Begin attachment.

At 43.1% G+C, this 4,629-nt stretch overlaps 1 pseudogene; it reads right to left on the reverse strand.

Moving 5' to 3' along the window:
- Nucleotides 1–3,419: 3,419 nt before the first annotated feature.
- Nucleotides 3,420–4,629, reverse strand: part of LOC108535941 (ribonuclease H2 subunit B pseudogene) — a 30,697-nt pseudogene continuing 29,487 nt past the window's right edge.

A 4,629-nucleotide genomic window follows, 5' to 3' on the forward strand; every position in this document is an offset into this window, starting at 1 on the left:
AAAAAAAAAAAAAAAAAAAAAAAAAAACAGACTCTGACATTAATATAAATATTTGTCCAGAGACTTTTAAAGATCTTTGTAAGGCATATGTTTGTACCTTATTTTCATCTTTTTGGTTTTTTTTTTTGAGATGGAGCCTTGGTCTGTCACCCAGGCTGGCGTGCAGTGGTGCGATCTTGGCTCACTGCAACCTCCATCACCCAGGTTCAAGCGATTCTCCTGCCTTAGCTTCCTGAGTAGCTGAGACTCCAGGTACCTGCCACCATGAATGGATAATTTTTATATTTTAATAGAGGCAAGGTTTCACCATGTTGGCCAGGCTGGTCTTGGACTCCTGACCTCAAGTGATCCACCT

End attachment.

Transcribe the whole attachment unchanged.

At 43.1% G+C, this 4,629-nt stretch overlaps 1 pseudogene; it reads right to left on the reverse strand.

Moving 5' to 3' along the window:
- Nucleotides 1–3,419: 3,419 nt before the first annotated feature.
- Nucleotides 3,420–4,629, reverse strand: part of LOC108535941 (ribonuclease H2 subunit B pseudogene) — a 30,697-nt pseudogene continuing 29,487 nt past the window's right edge.

A 4,629-nucleotide genomic window follows, 5' to 3' on the forward strand; every position in this document is an offset into this window, starting at 1 on the left:
AAAAAAAAAAAAAAAAAAAAAAAAAAACAGACTCTGACATTAATATAAATATTTGTCCAGAGACTTTTAAAGATCTTTGTAAGGCATATGTTTGTACCTTATTTTCATCTTTTTGGTTTTTTTTTTTGAGATGGAGCCTTGGTCTGTCACCCAGGCTGGCGTGCAGTGGTGCGATCTTGGCTCACTGCAACCTCCATCACCCAGGTTCAAGCGATTCTCCTGCCTTAGCTTCCTGAGTAGCTGAGACTCCAGGTACCTGCCACCATGAATGGATAATTTTTATATTTTAATAGAGGCAAGGTTTCACCATGTTGGCCAGGCTGGTCTTGGACTCCTGACCTCAAGTGATCCACCT